The other moral question is with the ladies of the Asano Hotel, who harbor Iwao after he masquerades as a professor. At first they are taken with him, and when they discover his true nature, they respond in curious ways. The mother, also a former killer, is opposed to Iwao being a part of their life, whereas the daughter believes in him and tries to hide and protect him.
The flashbacks are put together well, not to the point where they confuse the narrative, although the film benefits from being watched a second time. They range from when Iwao defies his father at a young age prior to Pearl Harbor, and continue to the time of his murders, his subsequent escape and time on the run, and his subsequent arrest and interrogation.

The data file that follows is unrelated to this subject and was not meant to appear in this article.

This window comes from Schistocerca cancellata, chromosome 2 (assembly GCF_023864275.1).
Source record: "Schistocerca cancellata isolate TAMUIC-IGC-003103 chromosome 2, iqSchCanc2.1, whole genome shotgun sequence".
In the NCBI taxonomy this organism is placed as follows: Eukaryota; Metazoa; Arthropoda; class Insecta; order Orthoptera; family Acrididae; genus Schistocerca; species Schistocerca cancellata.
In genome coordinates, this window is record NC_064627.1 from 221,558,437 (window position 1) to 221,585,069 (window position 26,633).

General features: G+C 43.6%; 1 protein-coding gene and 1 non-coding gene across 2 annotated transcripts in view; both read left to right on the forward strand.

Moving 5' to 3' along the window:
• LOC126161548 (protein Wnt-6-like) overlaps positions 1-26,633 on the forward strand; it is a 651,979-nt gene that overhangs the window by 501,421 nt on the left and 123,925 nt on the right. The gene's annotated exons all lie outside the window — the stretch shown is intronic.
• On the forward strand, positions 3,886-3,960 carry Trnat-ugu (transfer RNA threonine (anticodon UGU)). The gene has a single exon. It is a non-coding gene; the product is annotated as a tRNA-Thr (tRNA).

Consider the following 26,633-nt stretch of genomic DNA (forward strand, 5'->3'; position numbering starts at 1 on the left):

Iwao is not a character that is easy to understand. We do not and cannot see inside his soul to see why he does things. Instead, Imamura plants little clues that shows that he has complete disregard for anyone else. There are a couple occasions when he shows a bit of humanity, like in the second half when he is carrying on an affair, he at times shows feelings towards her. You wonder whether he is falling in love or just playing with her. Yet he ends the relationship in a way that clouds his feelings even further. The character is mostly an embodiment of evil. Anyone that he encounters is either an obstacle or an opportunity, and he has ways of handling both.